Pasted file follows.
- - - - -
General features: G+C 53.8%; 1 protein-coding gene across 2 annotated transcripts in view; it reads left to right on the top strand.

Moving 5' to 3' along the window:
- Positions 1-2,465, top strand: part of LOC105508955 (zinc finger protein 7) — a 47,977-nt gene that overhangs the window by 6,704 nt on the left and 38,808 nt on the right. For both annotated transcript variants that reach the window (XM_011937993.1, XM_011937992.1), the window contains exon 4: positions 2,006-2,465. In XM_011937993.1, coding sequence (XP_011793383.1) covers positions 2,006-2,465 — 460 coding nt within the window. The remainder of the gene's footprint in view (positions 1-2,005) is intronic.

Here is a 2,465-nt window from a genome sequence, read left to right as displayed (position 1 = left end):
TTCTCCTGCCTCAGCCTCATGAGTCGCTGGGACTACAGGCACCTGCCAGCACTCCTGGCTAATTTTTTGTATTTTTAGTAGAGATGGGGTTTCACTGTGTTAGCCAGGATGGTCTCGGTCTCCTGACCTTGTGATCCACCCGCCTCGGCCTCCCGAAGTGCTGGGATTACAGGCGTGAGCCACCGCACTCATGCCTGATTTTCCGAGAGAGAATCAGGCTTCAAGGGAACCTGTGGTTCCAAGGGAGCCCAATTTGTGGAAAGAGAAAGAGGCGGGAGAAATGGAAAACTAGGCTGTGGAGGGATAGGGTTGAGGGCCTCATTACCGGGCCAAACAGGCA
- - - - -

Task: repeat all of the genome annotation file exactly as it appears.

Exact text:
General features: G+C 53.8%; 1 protein-coding gene across 2 annotated transcripts in view; it reads left to right on the top strand.

Moving 5' to 3' along the window:
- Positions 1-2,465, top strand: part of LOC105508955 (zinc finger protein 7) — a 47,977-nt gene that overhangs the window by 6,704 nt on the left and 38,808 nt on the right. For both annotated transcript variants that reach the window (XM_011937993.1, XM_011937992.1), the window contains exon 4: positions 2,006-2,465. In XM_011937993.1, coding sequence (XP_011793383.1) covers positions 2,006-2,465 — 460 coding nt within the window. The remainder of the gene's footprint in view (positions 1-2,005) is intronic.

Here is a 2,465-nt window from a genome sequence, read left to right as displayed (position 1 = left end):
TTCTCCTGCCTCAGCCTCATGAGTCGCTGGGACTACAGGCACCTGCCAGCACTCCTGGCTAATTTTTTGTATTTTTAGTAGAGATGGGGTTTCACTGTGTTAGCCAGGATGGTCTCGGTCTCCTGACCTTGTGATCCACCCGCCTCGGCCTCCCGAAGTGCTGGGATTACAGGCGTGAGCCACCGCACTCATGCCTGATTTTCCGAGAGAGAATCAGGCTTCAAGGGAACCTGTGGTTCCAAGGGAGCCCAATTTGTGGAAAGAGAAAGAGGCGGGAGAAATGGAAAACTAGGCTGTGGAGGGATAGGGTTGAGGGCCTCATTACCGGGCCAAACAGGCA